7) CARLOS – Page 45
needs met, do we still not want? Where is the absoluteness of joy without the pole of hate and loathing by which to measure it? This is a Heaven without men, surely, and for men there is no Heaven. Carsten disputed the existence of Paradise while promising its coming, drawing on Genesis: Paradise is the tree of God’s seed — the moment of God’s action — which has not yet come to fruition. Paradise will be the moment when the unfortunate collusion of circumstances becomes bright with the predestination of the first possibility.
Man is a discontented animal, continued Carsten in a paraphrase of past philosophers. The mere continuation of happiness, he argued, was enough to turn a man unhappy again through excess or boredom. True contentment could only be sustained for a single instant, a timeless sort of Perfection, foreign to man. If I could make those around me truly happy, I would build a great spaceship to hold them, and sail them to a the farthest limit of a black hole. At the very horizon, wrote Carsten, they would cease to move, they would freeze their very souls in time. Their worries would be at an end, their blood-sin and tawdriness crystallized to brilliant stone. And I would see that they were happy for all eternity, though they knew it not – agreeing with the conclusion of some of the world’s greatest philosophers: Heaven is far away, and strictly for other people.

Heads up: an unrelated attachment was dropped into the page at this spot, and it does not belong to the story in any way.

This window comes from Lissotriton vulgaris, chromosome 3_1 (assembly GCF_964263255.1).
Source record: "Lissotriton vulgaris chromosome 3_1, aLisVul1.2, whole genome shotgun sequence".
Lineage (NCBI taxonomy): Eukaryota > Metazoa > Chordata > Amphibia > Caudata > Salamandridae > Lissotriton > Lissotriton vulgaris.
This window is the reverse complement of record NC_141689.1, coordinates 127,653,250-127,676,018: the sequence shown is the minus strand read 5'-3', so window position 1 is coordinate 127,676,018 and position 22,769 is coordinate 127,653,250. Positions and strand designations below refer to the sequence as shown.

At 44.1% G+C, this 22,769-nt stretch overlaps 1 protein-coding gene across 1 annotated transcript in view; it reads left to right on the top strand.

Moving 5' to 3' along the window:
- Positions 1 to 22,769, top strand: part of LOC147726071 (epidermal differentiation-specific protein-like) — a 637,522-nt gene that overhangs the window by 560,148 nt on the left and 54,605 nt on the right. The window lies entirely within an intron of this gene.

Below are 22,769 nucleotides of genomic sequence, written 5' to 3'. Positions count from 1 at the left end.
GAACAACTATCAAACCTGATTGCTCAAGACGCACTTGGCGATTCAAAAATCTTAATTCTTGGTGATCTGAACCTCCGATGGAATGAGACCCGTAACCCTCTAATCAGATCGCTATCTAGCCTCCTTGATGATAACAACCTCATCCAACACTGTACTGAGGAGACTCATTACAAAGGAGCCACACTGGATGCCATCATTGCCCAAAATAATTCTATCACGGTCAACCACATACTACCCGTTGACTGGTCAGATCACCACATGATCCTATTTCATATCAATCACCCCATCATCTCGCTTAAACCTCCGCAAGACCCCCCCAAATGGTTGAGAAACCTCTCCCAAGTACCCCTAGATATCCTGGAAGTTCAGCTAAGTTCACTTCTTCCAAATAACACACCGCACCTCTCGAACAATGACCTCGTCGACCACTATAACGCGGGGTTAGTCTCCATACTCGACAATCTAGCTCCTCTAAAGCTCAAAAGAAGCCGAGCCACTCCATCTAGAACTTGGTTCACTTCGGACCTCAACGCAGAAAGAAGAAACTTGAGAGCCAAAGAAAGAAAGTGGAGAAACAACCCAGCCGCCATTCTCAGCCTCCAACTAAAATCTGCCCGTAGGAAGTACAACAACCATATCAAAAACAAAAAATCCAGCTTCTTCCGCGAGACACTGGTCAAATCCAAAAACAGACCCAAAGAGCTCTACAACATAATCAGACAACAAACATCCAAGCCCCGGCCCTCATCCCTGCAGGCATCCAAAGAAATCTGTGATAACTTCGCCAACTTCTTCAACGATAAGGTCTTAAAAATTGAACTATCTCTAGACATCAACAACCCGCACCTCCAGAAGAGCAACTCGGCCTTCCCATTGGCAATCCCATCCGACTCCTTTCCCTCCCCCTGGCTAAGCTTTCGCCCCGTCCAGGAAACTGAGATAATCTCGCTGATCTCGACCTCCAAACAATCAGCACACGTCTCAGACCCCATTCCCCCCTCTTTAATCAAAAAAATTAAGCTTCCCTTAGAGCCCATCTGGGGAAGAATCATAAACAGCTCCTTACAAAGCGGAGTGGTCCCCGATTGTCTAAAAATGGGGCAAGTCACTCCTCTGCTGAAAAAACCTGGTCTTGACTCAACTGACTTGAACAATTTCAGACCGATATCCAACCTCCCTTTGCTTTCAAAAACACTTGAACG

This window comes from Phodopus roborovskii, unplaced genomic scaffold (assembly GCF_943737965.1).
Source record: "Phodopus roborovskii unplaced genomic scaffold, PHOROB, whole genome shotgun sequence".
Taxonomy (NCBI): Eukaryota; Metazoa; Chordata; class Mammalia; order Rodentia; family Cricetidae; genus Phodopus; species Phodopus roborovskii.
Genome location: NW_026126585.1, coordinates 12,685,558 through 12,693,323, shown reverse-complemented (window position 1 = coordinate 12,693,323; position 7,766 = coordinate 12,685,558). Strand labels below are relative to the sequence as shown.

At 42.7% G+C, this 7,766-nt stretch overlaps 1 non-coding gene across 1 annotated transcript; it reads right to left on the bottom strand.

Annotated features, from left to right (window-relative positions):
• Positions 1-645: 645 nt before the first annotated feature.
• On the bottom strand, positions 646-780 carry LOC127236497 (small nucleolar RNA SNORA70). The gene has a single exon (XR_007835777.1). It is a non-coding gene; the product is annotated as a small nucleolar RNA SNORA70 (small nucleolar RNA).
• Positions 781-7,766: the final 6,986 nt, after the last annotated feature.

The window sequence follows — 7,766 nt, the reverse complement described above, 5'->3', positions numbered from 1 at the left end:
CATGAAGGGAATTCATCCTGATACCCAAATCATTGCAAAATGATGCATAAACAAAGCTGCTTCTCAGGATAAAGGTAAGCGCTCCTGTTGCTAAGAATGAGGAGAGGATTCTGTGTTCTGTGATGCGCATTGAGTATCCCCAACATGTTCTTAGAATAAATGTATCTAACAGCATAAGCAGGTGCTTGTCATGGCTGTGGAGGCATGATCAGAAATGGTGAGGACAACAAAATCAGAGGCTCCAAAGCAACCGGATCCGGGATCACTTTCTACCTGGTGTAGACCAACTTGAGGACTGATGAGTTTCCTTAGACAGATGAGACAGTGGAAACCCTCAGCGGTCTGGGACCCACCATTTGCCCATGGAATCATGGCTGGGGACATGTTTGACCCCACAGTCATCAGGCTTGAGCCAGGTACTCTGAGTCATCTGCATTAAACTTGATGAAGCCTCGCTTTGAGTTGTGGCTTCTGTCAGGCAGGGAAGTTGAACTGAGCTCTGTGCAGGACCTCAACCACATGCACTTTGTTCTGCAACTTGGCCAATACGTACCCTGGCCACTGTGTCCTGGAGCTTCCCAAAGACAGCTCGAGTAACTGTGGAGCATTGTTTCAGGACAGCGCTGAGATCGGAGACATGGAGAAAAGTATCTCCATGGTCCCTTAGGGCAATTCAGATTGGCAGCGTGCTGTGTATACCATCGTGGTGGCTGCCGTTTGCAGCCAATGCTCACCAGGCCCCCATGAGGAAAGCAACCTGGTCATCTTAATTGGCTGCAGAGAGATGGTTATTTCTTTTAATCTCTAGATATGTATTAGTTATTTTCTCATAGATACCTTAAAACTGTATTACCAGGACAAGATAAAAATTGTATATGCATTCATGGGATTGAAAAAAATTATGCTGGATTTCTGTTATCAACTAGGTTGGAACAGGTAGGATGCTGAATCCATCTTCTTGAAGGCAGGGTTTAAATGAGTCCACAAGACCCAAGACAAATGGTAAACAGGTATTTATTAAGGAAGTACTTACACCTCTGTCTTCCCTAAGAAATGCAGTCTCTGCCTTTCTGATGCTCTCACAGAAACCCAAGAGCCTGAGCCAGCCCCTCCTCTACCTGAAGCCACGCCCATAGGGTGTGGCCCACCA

The intelligences that watched over Chandrasekhar’s comatose form were disappointingly similar to their forebears. They were persistent anachronisms in a future that had expected neural net balls of blinking Christmas lights, plugged directly into our brains through chrome hex-and-washer amplifier jacks. These computers were the same old technology, faster, smaller, running on nano-scale substrates. They were expert systems — computers that read exabytes of data, followed billions of human provided rules, and processed them through an unimaginably fast pocket calculator. They had no consciousness other than lists of tasks to perform and conditions to be aware of; no desires, only what unavoidable programmatic impulses pushed them to do; no sense of right or wrong beyond what codified rules said was right and wrong. There’s probably a joke about them not being too far from human in there somewhere; then again, being created and programmed by humans, it probably isn’t much of a joke.
The Boots of Steel checked on the medipods’ status while juggling a thousand other imperatives. It flew straight, aimed at a mathematical pinprick at the center of the Milky Way, treading space that had been trod before. It could follow the trail of its slow moving predecessor from the fluctuations in density of neutral hydrogen in its path; in the space between stars the passage of the ship might be observable for another century. The Boots’ astrogation routine was prepared to adjust its trajectory at any moment. So far it had proved unnecessary.
That was a high priority imperative, like the routines that maintained power to the medipods and replaced the ablative material protecting the hull. Thousands of other routines existed without ever being utilized, a database of logic resources meant to be employed on an as-needed basis: soil analyzers;